The media should do a better job covering the Muslim-American community.
As I observe the media circus around the Islamic cultural center in lower Manhattan and the treatment of the imam at the center of the storm, I’ve been experiencing deja vu.
That’s because in 2007 virtually the same thing happened to me. I was forced to resign from my post as principal of the first Arabic dual-language public school in the United States because similar forces that have conspired to disseminate disinformation about the imam and the proposed cultural center were behind the unfounded attacks on the school and me. And, just as is the case today, some in the media acted as co-conspirators.
It was said that I was a radical seeking to indoctrinate children to become homegrown terrorists. Imam Feisal Abdul Rauf, it is said, supports al-Qaida and intends to build a “mega mosque” at Ground Zero proclaiming Islamic triumphalism.
Neither accusation has any truth to it. We are bridge builders who seek to unite diverse communities in the face of efforts to divide us. Especially offensive was the effort to brand me as a “9/11 denier” when my own son was a first responder who, as a member of the U.S. Army National Guard, served his country courageously at ground zero for six months.
We need to be clear about what happened on Sept. 11, 2001. Nineteen hate-filled individuals committed this atrocity. It is irresponsible and grossly unfair to pin this horrific act on the 1.5 billion Muslim people in the world or the millions of Muslim Americans who live, raise families, work and pay taxes here. Like all Americans, we are entitled to enjoy religious tolerance and free speech.
In my case, I was vindicated when the Equal Employment Opportunity Commission determined that the New York City Department of Education discriminated against me by forcing me to resign. The EEOC stated that the department “succumbed to the very bias that creation of the school was intended to dispel, and a small segment of the public succeeded in imposing its prejudices.”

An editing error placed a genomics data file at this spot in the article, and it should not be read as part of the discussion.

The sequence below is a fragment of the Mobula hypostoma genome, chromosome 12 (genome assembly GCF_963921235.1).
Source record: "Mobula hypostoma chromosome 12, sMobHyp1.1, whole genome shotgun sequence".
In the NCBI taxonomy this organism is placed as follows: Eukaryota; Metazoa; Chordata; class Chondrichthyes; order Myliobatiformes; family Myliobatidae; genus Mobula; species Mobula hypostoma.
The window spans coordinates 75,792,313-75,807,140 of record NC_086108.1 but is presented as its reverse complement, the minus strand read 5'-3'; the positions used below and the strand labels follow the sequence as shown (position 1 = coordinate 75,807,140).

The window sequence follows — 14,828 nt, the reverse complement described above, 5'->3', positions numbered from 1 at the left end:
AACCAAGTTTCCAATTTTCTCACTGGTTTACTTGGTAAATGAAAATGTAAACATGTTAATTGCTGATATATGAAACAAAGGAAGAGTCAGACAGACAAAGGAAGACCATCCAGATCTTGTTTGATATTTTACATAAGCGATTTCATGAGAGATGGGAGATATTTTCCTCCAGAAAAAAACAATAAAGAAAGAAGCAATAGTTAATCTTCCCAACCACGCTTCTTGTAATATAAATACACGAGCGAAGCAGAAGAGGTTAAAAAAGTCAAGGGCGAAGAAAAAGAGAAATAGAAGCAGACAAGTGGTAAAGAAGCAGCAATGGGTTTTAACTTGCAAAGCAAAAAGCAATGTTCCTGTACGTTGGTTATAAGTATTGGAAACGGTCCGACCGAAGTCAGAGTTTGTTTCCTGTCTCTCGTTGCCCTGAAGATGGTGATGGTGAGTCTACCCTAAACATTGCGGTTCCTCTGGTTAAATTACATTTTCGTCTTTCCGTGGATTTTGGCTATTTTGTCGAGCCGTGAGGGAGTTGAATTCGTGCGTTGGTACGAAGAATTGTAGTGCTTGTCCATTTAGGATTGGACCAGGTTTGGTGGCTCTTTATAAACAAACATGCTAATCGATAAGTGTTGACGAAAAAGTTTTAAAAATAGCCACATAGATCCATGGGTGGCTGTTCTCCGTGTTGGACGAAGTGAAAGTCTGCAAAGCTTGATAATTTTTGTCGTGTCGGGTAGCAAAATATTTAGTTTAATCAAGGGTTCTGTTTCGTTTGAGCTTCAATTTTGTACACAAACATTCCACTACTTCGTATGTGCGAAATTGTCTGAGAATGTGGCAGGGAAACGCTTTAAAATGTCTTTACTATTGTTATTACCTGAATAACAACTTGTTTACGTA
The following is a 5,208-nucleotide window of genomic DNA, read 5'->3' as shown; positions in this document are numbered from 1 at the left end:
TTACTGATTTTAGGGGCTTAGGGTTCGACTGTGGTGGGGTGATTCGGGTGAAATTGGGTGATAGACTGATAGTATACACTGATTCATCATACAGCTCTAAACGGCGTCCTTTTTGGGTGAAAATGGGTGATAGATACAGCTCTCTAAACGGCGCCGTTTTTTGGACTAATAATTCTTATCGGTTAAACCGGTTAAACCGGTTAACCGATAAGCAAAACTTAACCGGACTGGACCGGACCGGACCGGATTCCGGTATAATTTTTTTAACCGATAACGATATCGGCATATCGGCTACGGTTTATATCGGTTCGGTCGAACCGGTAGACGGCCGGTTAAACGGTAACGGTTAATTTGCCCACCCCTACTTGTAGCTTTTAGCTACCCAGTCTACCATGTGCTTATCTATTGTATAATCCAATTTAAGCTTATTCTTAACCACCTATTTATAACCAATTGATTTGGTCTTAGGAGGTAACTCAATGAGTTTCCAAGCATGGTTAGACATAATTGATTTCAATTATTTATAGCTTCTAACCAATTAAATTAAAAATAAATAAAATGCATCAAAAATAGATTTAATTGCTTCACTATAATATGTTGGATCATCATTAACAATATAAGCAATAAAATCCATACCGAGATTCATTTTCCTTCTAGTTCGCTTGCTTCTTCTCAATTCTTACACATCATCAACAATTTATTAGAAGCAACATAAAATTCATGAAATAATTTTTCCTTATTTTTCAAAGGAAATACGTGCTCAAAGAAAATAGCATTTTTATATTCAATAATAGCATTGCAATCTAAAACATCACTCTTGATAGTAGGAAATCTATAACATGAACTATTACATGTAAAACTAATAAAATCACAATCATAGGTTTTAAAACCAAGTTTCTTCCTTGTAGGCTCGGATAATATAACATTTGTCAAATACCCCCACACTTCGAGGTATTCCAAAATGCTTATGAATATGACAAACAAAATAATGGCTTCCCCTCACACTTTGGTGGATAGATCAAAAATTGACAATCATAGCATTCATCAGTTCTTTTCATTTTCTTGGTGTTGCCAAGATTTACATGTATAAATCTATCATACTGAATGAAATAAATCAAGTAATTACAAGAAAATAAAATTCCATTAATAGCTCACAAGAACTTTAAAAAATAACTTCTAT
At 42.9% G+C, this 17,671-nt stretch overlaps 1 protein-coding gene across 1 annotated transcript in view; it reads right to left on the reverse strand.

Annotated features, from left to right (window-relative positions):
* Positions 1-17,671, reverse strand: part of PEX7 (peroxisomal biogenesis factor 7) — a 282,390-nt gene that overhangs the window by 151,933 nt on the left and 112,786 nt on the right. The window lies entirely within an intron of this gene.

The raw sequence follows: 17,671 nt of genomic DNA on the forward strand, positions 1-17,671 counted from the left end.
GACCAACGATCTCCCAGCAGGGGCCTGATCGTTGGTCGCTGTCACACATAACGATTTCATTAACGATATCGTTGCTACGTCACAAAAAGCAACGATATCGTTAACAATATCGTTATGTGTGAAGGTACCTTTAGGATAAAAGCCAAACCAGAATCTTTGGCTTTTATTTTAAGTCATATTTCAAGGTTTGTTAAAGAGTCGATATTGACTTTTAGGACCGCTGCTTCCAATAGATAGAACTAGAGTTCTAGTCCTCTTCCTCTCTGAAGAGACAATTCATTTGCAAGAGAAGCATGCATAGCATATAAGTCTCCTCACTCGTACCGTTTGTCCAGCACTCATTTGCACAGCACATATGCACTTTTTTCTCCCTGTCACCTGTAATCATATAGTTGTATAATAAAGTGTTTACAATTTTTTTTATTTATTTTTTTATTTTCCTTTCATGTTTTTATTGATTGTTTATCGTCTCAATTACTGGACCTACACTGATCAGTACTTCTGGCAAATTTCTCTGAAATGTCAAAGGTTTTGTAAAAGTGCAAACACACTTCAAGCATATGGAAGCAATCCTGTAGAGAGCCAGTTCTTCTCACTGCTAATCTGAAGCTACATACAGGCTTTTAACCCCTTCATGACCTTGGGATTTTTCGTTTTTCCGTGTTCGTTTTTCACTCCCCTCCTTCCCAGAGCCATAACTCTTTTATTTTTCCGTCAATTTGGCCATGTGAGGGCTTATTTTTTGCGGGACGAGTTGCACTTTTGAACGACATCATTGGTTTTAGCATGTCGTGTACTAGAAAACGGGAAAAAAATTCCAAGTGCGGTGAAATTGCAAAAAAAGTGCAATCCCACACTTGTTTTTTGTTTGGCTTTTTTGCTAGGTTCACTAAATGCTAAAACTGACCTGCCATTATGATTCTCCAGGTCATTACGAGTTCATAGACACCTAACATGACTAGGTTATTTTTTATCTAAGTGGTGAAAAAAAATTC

Today, a small segment of the public, and of the media, has succeeded again in spreading prejudice. And opponents of the Islamic cultural center are succumbing to the bias that the development of the cultural center is intended to dispel.
In the years since the Sept. 11 attacks, our communities have been the objects of the most vile and hateful assaults. Many of our mosques have been vandalized. Some have been torched. These stories have not received nearly the attention that the controversy over the Islamic cultural center has.
The right wing and its allies in the media are trying to persuade people to view Arab Americans and Muslim Americans as threats to their safety and security. As a result, misinformed well-meaning people sometimes act out of fear. The antidotes to that are education and dialogue, not distortion and stereotyping. We need to build on the process that peace-seekers and others of good will have been quietly working on in communities around the country.
Now, that is a story the media should pursue.
Debbie Almontaser was the founding principal of the Khalil Gibran International Academy in Brooklyn, N.Y. She can be reached at firstname.lastname@example.org.
You can read more pieces from The Progressive Media Project by clicking here.